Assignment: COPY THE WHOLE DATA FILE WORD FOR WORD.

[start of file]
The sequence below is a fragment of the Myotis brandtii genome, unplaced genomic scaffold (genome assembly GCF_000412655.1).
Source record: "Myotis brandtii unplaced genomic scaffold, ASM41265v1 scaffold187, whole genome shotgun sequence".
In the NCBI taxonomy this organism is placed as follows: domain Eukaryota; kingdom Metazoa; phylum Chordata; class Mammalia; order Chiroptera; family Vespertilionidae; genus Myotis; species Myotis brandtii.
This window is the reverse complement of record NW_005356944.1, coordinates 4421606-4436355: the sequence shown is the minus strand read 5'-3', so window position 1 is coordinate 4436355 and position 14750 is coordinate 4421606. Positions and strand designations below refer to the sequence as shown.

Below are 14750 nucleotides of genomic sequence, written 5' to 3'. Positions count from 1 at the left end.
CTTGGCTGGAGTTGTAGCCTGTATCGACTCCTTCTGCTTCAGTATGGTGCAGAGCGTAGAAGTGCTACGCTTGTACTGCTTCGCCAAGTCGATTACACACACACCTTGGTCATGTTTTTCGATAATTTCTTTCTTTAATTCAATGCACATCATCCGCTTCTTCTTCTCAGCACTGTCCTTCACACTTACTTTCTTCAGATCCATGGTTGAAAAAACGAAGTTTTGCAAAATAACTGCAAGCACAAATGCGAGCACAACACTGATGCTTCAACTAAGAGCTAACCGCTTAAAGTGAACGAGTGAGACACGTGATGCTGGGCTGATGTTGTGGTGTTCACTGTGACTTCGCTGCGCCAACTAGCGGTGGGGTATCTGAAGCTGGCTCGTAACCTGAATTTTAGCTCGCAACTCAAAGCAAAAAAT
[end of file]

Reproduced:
The sequence below is a fragment of the Myotis brandtii genome, unplaced genomic scaffold (genome assembly GCF_000412655.1).
Source record: "Myotis brandtii unplaced genomic scaffold, ASM41265v1 scaffold187, whole genome shotgun sequence".
In the NCBI taxonomy this organism is placed as follows: domain Eukaryota; kingdom Metazoa; phylum Chordata; class Mammalia; order Chiroptera; family Vespertilionidae; genus Myotis; species Myotis brandtii.
This window is the reverse complement of record NW_005356944.1, coordinates 4421606-4436355: the sequence shown is the minus strand read 5'-3', so window position 1 is coordinate 4436355 and position 14750 is coordinate 4421606. Positions and strand designations below refer to the sequence as shown.

Below are 14750 nucleotides of genomic sequence, written 5' to 3'. Positions count from 1 at the left end.
CTTGGCTGGAGTTGTAGCCTGTATCGACTCCTTCTGCTTCAGTATGGTGCAGAGCGTAGAAGTGCTACGCTTGTACTGCTTCGCCAAGTCGATTACACACACACCTTGGTCATGTTTTTCGATAATTTCTTTCTTTAATTCAATGCACATCATCCGCTTCTTCTTCTCAGCACTGTCCTTCACACTTACTTTCTTCAGATCCATGGTTGAAAAAACGAAGTTTTGCAAAATAACTGCAAGCACAAATGCGAGCACAACACTGATGCTTCAACTAAGAGCTAACCGCTTAAAGTGAACGAGTGAGACACGTGATGCTGGGCTGATGTTGTGGTGTTCACTGTGACTTCGCTGCGCCAACTAGCGGTGGGGTATCTGAAGCTGGCTCGTAACCTGAATTTTAGCTCGCAACTCAAAGCAAAAAAT